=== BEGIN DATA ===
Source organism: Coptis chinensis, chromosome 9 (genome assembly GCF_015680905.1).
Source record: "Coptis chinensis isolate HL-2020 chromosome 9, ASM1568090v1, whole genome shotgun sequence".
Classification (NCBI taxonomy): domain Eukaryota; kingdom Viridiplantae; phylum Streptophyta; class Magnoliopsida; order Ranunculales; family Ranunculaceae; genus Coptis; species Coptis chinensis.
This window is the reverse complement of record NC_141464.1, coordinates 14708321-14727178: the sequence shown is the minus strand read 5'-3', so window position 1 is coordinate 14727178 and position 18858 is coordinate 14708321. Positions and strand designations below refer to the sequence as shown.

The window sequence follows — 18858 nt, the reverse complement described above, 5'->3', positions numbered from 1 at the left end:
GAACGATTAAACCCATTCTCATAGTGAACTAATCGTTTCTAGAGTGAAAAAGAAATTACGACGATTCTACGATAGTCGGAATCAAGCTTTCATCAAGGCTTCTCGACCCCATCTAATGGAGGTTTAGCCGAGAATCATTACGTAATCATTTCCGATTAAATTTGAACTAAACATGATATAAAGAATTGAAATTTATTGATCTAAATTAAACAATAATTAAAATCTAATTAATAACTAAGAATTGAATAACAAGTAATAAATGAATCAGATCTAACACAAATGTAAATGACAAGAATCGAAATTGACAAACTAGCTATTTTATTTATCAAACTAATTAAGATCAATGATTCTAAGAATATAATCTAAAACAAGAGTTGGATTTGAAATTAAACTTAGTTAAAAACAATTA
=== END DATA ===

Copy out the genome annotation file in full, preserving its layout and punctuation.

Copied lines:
Source organism: Coptis chinensis, chromosome 9 (genome assembly GCF_015680905.1).
Source record: "Coptis chinensis isolate HL-2020 chromosome 9, ASM1568090v1, whole genome shotgun sequence".
Classification (NCBI taxonomy): domain Eukaryota; kingdom Viridiplantae; phylum Streptophyta; class Magnoliopsida; order Ranunculales; family Ranunculaceae; genus Coptis; species Coptis chinensis.
This window is the reverse complement of record NC_141464.1, coordinates 14708321-14727178: the sequence shown is the minus strand read 5'-3', so window position 1 is coordinate 14727178 and position 18858 is coordinate 14708321. Positions and strand designations below refer to the sequence as shown.

The window sequence follows — 18858 nt, the reverse complement described above, 5'->3', positions numbered from 1 at the left end:
GAACGATTAAACCCATTCTCATAGTGAACTAATCGTTTCTAGAGTGAAAAAGAAATTACGACGATTCTACGATAGTCGGAATCAAGCTTTCATCAAGGCTTCTCGACCCCATCTAATGGAGGTTTAGCCGAGAATCATTACGTAATCATTTCCGATTAAATTTGAACTAAACATGATATAAAGAATTGAAATTTATTGATCTAAATTAAACAATAATTAAAATCTAATTAATAACTAAGAATTGAATAACAAGTAATAAATGAATCAGATCTAACACAAATGTAAATGACAAGAATCGAAATTGACAAACTAGCTATTTTATTTATCAAACTAATTAAGATCAATGATTCTAAGAATATAATCTAAAACAAGAGTTGGATTTGAAATTAAACTTAGTTAAAAACAATTA